Loudermilk Park

 

Built to show sound pictures, the Buckhead Theatre quickly became the community’s “amusement home.” The theater opened in 1930 with “Gold Diggers of Broadway” (1929)—just the second two-color Technicolor, all-talking, feature-length movie ever produced. On Saturdays, Buckhead’s children returned week after week to see cliffhanger serials and triple features.

The local firm Daniell and Beutell designed the theater in the Spanish Revival style, echoing the exotic architecture often seen in larger movie palaces of the period. Its façade also featured a neon electric sign in the shape of a buck’s head—an homage to the legend that gave Buckhead its name.

The area around the theatre was Buckhead’s social and cultural center from the community’s founding into the 1950s. It experienced a lively heyday in the decades leading up to mid-century. In the 1920s, a Wender & Roberts Drugstore began drawing Buckhead’s teenagers and literary crowd around its soda fountain. In the 1930s, an open-air band shell hosted concerts. And in the 1940s, Margaret Bryan began teaching a generation of Buckhead’s children to dance on the second floor of the McDuffie building. Others preferred the pool hall downstairs.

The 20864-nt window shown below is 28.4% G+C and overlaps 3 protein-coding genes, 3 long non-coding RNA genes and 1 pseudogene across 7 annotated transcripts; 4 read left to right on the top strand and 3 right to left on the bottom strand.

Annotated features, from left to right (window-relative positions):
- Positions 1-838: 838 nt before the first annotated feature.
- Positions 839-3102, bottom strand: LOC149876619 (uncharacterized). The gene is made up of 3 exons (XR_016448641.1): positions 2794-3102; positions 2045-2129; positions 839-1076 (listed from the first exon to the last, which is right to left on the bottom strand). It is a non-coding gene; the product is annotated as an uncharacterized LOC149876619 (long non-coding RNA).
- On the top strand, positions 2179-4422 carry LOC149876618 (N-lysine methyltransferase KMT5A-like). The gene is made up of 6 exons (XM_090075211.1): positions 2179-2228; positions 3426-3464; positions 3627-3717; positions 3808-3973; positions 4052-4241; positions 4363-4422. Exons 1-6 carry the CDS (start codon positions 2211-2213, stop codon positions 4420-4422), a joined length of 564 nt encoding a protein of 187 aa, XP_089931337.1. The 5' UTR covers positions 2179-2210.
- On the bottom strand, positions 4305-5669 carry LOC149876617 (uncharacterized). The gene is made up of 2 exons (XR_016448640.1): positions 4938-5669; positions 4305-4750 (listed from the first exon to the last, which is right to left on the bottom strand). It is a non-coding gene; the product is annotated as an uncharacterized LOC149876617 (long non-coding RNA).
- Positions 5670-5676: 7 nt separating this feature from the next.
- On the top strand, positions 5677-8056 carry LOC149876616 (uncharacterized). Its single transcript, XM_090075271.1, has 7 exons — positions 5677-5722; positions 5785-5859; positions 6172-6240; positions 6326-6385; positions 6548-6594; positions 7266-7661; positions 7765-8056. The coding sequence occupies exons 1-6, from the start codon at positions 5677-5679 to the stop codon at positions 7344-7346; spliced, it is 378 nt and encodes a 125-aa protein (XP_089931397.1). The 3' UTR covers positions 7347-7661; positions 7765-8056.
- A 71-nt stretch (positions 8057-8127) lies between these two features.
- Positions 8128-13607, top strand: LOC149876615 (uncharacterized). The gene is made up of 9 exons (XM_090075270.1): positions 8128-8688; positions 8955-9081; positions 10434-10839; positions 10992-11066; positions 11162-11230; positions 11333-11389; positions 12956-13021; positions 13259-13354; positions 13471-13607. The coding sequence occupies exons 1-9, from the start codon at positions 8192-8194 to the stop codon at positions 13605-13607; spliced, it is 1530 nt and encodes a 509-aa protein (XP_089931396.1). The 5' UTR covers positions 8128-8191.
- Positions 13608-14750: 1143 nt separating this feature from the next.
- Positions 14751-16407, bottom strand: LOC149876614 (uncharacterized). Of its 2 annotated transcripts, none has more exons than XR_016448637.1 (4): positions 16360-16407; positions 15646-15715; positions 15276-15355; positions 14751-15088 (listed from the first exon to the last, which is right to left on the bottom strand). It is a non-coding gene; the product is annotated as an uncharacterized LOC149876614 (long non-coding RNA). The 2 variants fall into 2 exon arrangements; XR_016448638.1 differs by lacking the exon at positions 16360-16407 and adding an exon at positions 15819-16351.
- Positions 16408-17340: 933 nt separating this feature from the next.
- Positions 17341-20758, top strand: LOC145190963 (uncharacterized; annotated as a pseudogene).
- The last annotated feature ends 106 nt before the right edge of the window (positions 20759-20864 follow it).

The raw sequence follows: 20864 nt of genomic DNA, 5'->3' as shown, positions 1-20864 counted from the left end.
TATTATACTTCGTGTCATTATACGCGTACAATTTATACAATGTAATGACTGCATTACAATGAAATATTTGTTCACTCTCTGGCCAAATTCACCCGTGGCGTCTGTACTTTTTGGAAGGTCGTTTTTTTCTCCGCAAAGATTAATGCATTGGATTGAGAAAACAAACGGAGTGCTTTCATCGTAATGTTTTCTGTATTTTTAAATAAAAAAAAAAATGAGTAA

After Buckhead’s historic core ceased to be the community’s central gathering place, Atlanta’s most famous “anonymous donor”—Robert W. Woodruff—contributed a million dollars for the creation of a park here. Commercial buildings were demolished and a new greenspace was dedicated in 1975. Charlie Loudermilk Park was rededicated in 2015 after a major renovation.